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House Approves Bill Expanding Treatment For Opioid Abuse

Mon, 25 Jun 2018 01:51:00 +0000

The House has overwhelmingly approved legislation designed to give health care providers more tools to stem an opioid crisis that is killing more than 115 people in the United States daily.

No Charges For 5 Teens Who Mocked Drowning Man, Didn't Help

Mon, 25 Jun 2018 01:44:00 +0000

Five Florida teenagers will not be prosecuted after they videotaped and mocked a disabled man as he drowned and didn't help.

Student Activists Hold Florida Bus Tour After Mass Shooting

Mon, 25 Jun 2018 01:37:00 +0000

Student activists from a high school that suffered a mass shooting have kicked off a March for Our Lives Florida bus tour, where they plan to visit all 27 of the state's Congressional districts.

Audit Finds Problems With State Purchasing Cards

Mon, 25 Jun 2018 01:15:00 +0000

A new audit is recommending that Florida’s health department move faster to cancel former employees’ access to state credit cards and to a statewide accounting system.

Injured Worker Loses Appeal On Positive Drug Test

Mon, 25 Jun 2018 01:03:00 +0000

A divided appeals court Friday upheld a decision to deny workers’ compensation insurance benefits to a hospital housekeeper who tested positive for marijuana after falling on the job and dislocating her shoulder.

This South Florida Priest Wants You To Understand Why Central Americans Are Seeking Asylum

Mon, 25 Jun 2018 00:56:40 +0000

In the past two months, the United States has taken more than 2,300 migrant children away from their parents as a result of the Trump Administration’s new " zero-tolerance" immigration policy.

South Florida Protesters Voice Outrage Over Child Separation Policies At Homestead Detention Center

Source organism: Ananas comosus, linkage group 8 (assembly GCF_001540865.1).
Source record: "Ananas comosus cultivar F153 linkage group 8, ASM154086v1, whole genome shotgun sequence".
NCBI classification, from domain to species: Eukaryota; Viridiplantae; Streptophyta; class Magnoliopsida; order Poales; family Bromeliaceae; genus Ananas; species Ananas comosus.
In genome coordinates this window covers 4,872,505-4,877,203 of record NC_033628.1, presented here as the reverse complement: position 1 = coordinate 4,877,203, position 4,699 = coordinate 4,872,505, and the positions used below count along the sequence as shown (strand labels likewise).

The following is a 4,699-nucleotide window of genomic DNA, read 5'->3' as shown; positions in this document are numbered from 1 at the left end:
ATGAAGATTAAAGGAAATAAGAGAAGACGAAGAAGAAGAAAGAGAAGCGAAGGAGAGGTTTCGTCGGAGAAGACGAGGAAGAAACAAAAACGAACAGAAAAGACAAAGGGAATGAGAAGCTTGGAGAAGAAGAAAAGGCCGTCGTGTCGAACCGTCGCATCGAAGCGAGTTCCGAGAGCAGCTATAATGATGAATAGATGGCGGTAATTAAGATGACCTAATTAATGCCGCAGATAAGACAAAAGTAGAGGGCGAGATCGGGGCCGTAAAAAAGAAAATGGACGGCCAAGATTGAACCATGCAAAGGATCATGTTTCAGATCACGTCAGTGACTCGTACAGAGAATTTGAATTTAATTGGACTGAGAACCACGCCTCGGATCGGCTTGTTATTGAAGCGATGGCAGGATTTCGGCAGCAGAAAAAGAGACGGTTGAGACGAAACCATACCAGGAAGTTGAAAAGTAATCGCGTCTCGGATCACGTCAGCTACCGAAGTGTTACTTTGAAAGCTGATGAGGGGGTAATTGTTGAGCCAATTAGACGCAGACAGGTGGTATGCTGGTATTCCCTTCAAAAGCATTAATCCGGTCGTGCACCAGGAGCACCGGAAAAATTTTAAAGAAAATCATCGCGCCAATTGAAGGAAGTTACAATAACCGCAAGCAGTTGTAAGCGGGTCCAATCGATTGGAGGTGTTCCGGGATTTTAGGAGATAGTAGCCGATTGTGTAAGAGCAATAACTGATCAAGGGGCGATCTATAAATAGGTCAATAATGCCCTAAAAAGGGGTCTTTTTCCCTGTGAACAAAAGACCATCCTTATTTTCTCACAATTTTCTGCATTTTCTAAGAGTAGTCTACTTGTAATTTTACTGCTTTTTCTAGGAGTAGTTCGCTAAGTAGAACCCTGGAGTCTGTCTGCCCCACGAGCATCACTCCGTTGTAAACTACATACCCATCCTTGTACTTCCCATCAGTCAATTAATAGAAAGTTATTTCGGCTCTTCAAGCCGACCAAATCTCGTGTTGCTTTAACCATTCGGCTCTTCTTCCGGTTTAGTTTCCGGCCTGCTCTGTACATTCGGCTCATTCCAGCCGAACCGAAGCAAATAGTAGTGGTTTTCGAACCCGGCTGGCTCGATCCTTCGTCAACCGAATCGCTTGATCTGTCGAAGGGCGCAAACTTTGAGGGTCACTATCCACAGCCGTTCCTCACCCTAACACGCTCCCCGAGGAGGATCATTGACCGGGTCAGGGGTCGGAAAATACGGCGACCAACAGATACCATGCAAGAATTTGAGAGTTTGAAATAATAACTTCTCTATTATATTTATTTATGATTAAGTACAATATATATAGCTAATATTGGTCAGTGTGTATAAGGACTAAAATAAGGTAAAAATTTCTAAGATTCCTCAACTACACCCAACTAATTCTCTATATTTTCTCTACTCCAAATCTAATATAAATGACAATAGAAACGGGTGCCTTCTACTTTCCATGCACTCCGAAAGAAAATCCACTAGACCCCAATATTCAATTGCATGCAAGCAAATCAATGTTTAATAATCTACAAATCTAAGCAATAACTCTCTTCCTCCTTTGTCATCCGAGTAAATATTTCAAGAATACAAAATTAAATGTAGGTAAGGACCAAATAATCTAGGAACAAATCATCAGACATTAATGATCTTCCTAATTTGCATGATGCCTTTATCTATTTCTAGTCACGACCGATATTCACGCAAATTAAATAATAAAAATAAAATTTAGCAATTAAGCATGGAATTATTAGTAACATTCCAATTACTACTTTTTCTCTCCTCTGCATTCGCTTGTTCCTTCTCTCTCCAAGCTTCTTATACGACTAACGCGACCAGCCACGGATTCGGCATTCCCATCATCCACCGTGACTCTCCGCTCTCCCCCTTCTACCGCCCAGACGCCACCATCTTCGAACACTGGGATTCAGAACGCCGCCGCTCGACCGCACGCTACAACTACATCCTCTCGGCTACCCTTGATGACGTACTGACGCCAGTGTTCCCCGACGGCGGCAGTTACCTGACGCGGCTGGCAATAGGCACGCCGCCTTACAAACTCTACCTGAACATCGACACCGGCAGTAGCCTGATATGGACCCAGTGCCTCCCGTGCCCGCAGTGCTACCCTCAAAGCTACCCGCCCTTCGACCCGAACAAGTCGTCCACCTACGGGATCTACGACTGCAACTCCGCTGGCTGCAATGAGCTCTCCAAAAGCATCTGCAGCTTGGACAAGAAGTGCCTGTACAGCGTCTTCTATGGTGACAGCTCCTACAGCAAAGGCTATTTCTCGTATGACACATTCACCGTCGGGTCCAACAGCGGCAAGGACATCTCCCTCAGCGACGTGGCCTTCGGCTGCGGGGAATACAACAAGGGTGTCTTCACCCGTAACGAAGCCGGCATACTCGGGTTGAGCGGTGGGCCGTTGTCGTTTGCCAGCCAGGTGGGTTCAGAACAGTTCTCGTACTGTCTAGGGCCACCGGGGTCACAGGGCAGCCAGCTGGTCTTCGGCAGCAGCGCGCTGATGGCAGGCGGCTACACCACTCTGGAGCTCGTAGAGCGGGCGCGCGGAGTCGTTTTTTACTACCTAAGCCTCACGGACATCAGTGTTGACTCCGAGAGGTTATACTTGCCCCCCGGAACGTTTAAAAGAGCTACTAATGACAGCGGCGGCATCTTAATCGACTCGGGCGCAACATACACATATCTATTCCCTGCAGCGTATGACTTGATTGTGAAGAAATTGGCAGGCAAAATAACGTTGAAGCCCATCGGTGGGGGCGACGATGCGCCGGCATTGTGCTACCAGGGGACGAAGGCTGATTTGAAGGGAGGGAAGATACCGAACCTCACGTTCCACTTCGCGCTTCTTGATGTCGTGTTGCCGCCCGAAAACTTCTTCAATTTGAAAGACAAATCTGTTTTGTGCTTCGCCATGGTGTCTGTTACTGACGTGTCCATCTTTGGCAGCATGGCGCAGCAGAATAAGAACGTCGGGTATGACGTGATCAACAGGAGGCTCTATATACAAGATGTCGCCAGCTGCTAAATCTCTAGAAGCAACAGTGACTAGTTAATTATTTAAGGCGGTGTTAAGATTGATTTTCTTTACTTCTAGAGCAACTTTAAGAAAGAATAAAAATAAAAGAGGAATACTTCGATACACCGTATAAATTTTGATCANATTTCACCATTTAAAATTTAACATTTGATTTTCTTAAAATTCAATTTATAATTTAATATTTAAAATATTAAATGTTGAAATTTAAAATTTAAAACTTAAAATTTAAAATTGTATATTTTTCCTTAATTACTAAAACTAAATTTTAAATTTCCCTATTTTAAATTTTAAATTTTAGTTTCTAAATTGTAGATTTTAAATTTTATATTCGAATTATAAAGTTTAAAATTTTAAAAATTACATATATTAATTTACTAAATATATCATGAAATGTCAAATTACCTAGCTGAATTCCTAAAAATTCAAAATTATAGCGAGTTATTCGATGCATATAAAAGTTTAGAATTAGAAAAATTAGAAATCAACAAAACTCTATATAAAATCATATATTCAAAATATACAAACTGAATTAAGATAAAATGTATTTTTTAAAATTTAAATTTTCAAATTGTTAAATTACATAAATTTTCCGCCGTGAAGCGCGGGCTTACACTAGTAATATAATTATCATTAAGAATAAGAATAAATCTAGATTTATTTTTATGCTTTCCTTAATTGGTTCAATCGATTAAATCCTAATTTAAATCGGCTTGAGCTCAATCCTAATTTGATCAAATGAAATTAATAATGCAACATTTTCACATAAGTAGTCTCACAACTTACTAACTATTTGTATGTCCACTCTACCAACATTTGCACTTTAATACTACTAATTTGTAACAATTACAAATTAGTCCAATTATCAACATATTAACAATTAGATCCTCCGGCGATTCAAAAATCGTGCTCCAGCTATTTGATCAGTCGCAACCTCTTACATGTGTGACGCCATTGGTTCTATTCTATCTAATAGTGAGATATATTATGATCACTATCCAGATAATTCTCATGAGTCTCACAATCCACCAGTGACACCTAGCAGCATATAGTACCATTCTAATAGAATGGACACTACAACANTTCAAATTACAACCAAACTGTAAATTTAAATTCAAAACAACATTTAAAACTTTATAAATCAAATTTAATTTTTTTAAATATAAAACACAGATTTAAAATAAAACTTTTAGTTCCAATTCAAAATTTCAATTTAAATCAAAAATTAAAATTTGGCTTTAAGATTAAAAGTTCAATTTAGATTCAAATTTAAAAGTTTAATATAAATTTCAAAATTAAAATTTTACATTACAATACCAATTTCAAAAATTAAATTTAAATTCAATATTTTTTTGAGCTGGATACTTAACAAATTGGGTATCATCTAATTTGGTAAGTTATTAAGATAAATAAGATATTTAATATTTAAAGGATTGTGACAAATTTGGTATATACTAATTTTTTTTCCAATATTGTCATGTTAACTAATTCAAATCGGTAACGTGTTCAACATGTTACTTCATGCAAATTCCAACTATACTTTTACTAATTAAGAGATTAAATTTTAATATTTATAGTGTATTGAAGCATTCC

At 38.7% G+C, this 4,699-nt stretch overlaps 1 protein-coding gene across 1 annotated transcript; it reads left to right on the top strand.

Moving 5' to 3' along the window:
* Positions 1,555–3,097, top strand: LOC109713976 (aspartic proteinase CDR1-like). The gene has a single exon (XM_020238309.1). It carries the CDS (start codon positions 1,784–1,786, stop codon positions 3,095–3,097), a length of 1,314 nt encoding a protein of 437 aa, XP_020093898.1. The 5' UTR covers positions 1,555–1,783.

Mon, 25 Jun 2018 00:48:33 +0000

Hundreds of protesters representing 23 advocacy groups rallied on Saturday against the Trump administration’s family separation policies at a Homestead detention center for children who crossed the Southern U.S. border. Chants of “Hey, Trump, leave the kids alone!” remained steady throughout the protest, even when it began to rain heavily. Many of those leading chants were children themselves. Organizers of the so-called “March to Keep Families Together” said federal officials provided unsatisfactory options for putting parents in contact with their children after being separated. Protesters voiced outrage that asylum-seeking families were punished and separated. They were also frustrated that children divided from their parents in Texas were then transported over a thousand miles away to the Homestead facility. The rally came hours after Sen. Bill Nelson joined U.S. Congress members Debbie Wasserman Schultz, Fredericka Wilson and Ted Deutch on a tour of the facility. The barrack-style

Why The Contradictions Of XXXTentacion Are 'Difficult To Square'

Mon, 25 Jun 2018 00:40:12 +0000

On Monday, June 18, rapper XXXTentacion was shot and killed in Florida . The fallout from his death has been complicated given the rapper's dark past. In 2016, he was charged with aggravated assault and battery and false imprisonment of a pregnant victim. But in the span of time from then until the present, he had amassed a fan base of millions online with his music. With the release of two albums, XXXTentacion became known as one of the most prominent rappers of the Internet age, and his 2018 song " SAD! " broke the single-day streaming record on Spotify a day after his death. Music critics often mark the death of major artists by evaluating their public and private selves, but this artist has sparked some unusually conflicted reflections. Lindsay Zoladz, music critic for The Ringer , explains that it was this union of artistic vulnerability and infectious melody and production that resonated with so many young fans. "There's a real pop sensibility," Zoladz says. "He had a sense of

In 1973, An Arson Killed 32 People At A Gay Bar. For Years, It Was Forgotten

Mon, 25 Jun 2018 00:39:23 +0000